Official accused of impeding Iraq investigations resigns
WASHINGTON – Howard Krongard, the State Department’s embattled inspector general, announced Friday that he is stepping down next month, ending a turbulent tenure in which he came under fire from employees and lawmakers and was accused of impeding key Iraq-related investigations.
Krongard, who took the inspector general’s job in 2005 after serving as counsel to several accounting and law firms, ran afoul of the House Committee on Oversight and Government Reform in recent months over his stewardship of key investigations. He also came under criticism from State Department employees who chafed under what they described as his abrasive management style.
Current and former department officials have charged that Krongard blocked them from pursuing allegations of contract fraud and mismanagement in the construction of the $736 million U.S. Embassy in Baghdad, as well as alleged arms smuggling by Blackwater Worldwide, which has a State Department contract to protect U.S. diplomats in Iraq.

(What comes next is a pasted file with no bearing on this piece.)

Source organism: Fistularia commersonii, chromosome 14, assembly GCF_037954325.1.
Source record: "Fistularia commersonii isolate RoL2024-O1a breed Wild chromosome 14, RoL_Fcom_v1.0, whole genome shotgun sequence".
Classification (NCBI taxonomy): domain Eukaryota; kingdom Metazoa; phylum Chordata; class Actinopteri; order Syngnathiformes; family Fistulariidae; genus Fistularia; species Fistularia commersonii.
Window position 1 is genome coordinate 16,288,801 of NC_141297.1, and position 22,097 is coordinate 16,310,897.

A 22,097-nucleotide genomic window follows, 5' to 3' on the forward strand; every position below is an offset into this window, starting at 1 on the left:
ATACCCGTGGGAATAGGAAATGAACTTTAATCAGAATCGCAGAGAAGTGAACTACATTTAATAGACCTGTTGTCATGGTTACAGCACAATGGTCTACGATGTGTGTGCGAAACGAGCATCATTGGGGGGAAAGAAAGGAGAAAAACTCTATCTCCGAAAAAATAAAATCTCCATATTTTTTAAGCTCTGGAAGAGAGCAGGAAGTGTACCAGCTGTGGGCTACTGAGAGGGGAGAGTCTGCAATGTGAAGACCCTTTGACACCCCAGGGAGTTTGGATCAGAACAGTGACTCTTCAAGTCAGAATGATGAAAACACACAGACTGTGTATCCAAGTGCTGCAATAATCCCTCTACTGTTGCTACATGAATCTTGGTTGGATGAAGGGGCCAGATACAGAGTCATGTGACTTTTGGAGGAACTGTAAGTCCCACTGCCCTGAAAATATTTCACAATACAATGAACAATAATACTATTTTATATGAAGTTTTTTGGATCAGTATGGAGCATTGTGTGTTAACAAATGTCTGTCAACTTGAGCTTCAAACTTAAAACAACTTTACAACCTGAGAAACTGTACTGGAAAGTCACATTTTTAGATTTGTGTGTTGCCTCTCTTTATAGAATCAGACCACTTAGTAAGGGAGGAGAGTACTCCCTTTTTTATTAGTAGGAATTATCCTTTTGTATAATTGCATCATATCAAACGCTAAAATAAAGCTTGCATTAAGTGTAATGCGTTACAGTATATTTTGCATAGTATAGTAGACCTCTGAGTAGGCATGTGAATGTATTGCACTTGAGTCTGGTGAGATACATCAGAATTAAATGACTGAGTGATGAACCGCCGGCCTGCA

In a statement, Oversight Committee Chairman Henry Waxman, D-Calif., essentially bade Krongard good riddance.
“Mr. Krongard’s decision removes an enormous distraction from the Inspector General’s office and will allow the office to focus on its important oversight responsibilities,” he said. “The committee will certainly take this new development into account.”
Krongard recused himself last month from the embassy and Blackwater investigations after Waxman’s committee confronted him with evidence of conflicts of interest, including his brother’s role as a strategic adviser to Blackwater.
In a hearing before the oversight panel, Krongard denied that he had impeded any investigations or taken any actions based on a partisan political agenda.